12-17 December 2016: AGU Fall Meeting (San Francisco, USA)
The global climate model CESM simulates contemporary Antarctic surface climate quite right, and suggests a more intense hydrological cycle in the future over the coldest continent on Earth. Read all about it here (open access)..
How are ice sheets responding to climate and climate change?
What are the main processes driving this ice sheet response?
How can we improve the models that represent these processes?
My research focusses on the interaction between the ice and snow in the polar regions and the remainder of the global climate system. With my background in meteorology, I am strongly interested in the processes that drive this change, especially in the atmosphere (large-scale atmospheric circulation, atmospheric warming), but also in the snow and ice (surface melt, runoff) and especially these processes that are a combination of the two (albedo-melt feedback, drifting snow, polar clouds, etc.). My tools are climate models that I try to understand & improve by combining observations (in-situ, remote sensing) with knowledge on the physical processes.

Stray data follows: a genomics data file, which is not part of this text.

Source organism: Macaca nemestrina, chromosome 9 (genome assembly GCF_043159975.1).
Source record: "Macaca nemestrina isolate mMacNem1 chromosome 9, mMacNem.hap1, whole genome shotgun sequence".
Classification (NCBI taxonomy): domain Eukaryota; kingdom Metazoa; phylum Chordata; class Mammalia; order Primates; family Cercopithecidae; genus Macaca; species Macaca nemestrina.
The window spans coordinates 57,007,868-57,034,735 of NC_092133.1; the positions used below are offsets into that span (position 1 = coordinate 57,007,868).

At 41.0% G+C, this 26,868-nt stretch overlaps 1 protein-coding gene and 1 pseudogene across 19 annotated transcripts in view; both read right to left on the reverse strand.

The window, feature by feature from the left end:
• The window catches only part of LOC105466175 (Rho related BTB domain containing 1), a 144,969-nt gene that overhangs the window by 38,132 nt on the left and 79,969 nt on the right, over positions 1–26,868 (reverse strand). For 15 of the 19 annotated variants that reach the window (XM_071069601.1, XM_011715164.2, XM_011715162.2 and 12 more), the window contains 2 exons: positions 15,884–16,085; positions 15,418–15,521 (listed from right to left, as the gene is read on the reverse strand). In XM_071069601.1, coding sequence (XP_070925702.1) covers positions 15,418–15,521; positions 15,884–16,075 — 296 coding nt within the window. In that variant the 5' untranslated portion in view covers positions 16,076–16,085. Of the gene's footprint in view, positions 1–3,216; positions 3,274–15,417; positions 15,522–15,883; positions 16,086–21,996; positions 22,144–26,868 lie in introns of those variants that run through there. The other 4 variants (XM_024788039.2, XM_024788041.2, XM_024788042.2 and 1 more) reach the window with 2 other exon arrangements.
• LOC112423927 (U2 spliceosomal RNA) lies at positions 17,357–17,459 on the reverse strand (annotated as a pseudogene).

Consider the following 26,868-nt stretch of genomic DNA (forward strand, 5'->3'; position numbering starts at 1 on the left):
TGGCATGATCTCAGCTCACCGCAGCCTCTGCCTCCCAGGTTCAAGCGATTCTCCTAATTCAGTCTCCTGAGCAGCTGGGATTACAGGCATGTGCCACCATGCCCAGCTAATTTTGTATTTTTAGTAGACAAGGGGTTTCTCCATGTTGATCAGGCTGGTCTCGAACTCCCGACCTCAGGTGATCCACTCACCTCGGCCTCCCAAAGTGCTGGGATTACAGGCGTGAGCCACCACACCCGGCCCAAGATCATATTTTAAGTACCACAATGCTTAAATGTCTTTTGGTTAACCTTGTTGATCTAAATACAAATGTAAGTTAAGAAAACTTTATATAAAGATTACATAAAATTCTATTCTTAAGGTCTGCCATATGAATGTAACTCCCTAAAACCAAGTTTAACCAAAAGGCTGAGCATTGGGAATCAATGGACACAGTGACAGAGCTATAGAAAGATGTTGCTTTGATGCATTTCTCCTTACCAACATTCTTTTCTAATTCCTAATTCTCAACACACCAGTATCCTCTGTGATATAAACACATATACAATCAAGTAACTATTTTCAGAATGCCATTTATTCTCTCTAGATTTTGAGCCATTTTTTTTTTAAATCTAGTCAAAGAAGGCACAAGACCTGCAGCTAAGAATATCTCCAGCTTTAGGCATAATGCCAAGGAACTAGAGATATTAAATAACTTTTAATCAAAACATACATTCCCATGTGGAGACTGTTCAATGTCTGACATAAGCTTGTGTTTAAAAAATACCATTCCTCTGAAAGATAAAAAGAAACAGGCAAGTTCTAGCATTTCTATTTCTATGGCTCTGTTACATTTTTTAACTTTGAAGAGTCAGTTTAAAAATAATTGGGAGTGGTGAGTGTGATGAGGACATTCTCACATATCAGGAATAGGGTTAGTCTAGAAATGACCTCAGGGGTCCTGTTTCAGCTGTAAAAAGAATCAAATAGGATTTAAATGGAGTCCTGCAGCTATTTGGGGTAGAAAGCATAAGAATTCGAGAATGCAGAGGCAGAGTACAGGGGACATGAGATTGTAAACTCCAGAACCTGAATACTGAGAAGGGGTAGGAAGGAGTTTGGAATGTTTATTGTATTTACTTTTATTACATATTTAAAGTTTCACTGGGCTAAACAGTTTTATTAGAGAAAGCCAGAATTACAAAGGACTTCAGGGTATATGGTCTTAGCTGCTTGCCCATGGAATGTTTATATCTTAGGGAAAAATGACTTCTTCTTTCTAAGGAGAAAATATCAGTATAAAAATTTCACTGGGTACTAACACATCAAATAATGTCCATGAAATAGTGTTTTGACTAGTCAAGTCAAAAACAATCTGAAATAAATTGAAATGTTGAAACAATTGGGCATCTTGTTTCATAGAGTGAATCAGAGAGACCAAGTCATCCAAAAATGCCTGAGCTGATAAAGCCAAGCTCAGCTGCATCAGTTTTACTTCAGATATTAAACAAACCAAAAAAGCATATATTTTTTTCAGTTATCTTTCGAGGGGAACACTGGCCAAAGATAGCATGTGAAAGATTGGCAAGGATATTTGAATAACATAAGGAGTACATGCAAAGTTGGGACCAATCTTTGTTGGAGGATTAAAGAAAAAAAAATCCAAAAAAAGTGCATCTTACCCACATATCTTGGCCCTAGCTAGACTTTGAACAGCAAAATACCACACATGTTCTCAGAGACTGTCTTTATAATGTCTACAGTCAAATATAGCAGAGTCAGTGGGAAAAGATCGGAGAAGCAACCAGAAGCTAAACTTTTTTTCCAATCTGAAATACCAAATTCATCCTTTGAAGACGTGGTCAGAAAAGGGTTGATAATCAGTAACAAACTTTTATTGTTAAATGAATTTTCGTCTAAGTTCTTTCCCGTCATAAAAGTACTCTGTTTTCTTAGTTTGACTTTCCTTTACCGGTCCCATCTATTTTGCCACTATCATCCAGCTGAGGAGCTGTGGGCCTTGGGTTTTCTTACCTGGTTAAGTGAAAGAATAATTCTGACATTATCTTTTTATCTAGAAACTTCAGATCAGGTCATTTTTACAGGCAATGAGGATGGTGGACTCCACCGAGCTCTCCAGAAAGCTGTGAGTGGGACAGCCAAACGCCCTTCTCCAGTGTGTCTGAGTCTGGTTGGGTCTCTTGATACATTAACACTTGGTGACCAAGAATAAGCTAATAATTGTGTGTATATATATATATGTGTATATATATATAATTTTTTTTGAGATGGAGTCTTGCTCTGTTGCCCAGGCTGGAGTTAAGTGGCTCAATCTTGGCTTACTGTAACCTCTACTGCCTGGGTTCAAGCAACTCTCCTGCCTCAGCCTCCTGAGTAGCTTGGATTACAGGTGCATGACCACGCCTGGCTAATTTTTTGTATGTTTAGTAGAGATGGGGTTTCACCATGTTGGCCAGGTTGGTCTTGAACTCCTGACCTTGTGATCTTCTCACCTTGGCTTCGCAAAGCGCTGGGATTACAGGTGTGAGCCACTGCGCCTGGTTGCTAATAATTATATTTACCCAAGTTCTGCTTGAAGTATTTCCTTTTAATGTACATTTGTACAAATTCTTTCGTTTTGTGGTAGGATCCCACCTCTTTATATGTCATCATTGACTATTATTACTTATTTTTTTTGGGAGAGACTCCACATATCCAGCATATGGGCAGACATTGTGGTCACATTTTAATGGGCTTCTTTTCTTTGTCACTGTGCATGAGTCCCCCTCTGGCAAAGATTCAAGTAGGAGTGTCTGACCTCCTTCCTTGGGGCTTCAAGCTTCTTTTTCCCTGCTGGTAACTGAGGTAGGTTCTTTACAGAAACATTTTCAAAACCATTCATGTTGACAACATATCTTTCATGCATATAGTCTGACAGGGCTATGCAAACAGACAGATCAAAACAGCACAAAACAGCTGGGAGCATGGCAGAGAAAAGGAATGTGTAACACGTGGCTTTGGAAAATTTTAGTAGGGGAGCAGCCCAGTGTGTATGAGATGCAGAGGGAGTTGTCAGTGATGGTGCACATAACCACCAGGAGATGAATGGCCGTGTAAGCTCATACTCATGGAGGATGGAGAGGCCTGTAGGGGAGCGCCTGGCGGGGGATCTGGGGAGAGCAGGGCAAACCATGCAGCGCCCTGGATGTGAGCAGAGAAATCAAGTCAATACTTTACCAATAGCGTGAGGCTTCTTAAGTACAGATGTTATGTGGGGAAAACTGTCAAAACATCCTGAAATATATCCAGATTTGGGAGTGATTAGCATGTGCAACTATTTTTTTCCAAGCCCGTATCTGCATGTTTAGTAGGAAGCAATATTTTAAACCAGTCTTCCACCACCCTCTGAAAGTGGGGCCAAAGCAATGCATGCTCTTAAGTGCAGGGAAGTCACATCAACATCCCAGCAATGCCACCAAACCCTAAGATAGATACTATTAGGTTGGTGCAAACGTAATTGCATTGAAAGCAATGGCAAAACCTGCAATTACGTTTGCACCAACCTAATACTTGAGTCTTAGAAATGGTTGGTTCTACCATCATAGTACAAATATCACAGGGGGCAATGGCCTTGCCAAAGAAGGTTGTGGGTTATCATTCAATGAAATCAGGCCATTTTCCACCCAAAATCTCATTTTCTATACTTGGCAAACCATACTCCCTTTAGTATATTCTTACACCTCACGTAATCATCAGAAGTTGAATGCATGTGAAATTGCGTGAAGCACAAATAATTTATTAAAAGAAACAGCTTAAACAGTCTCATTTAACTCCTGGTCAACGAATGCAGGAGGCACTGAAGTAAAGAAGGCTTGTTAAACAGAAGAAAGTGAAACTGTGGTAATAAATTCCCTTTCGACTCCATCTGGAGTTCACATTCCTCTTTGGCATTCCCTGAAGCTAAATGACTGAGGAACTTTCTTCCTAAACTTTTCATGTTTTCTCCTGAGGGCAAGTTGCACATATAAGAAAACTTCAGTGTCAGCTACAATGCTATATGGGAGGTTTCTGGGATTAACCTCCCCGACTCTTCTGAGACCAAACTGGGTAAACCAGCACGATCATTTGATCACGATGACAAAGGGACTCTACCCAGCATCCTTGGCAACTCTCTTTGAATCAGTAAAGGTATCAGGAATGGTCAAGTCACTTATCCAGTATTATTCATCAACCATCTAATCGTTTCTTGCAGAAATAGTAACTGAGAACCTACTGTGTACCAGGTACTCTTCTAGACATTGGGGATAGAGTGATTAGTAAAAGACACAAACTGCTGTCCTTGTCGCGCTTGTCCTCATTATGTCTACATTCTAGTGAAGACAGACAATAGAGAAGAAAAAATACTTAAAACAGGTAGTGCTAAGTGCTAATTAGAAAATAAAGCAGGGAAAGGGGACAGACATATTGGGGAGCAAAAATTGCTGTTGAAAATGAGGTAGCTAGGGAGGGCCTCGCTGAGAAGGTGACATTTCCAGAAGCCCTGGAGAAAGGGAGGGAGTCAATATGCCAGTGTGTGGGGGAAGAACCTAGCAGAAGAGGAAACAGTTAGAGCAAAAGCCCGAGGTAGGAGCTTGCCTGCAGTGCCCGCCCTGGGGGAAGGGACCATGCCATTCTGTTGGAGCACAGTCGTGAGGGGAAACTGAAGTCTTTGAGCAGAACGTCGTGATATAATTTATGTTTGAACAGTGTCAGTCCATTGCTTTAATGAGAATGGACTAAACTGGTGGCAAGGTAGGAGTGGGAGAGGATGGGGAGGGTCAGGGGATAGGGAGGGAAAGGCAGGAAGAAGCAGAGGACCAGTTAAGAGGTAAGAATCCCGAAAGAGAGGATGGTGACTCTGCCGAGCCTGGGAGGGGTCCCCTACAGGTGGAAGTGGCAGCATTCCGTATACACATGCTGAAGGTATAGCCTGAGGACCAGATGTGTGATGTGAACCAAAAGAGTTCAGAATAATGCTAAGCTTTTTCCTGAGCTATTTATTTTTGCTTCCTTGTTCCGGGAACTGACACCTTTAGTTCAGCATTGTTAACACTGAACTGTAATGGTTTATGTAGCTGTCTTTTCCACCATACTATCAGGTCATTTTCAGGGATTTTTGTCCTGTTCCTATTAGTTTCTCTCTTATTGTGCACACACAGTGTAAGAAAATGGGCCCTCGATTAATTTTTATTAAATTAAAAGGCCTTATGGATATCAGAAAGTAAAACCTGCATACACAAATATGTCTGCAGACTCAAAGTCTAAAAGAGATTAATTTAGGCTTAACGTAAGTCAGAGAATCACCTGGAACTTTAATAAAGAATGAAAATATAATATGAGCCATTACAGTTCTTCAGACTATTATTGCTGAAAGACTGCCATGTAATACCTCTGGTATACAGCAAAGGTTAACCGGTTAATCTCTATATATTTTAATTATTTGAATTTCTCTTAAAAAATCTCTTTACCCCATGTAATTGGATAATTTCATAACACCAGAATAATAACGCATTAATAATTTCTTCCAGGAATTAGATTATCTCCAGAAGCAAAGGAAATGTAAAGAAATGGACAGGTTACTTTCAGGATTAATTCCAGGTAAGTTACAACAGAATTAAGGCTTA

I am a NWO Veni Grant laureate (2015-2017) and am strongly involved in the Water, Climate & Ecosystems (WCE) initiative as part of the UU strategic theme Sustainability (scientific coordinator). I am an active member of the Land-Ice Working Group of the Community Earth System Model. I am laureate of the InBev-Baillet Latour Antarctic Fellowship (2014-2016) that finances two fieldwork seasons to East Antarctica to measure surface melt on an ice shelf.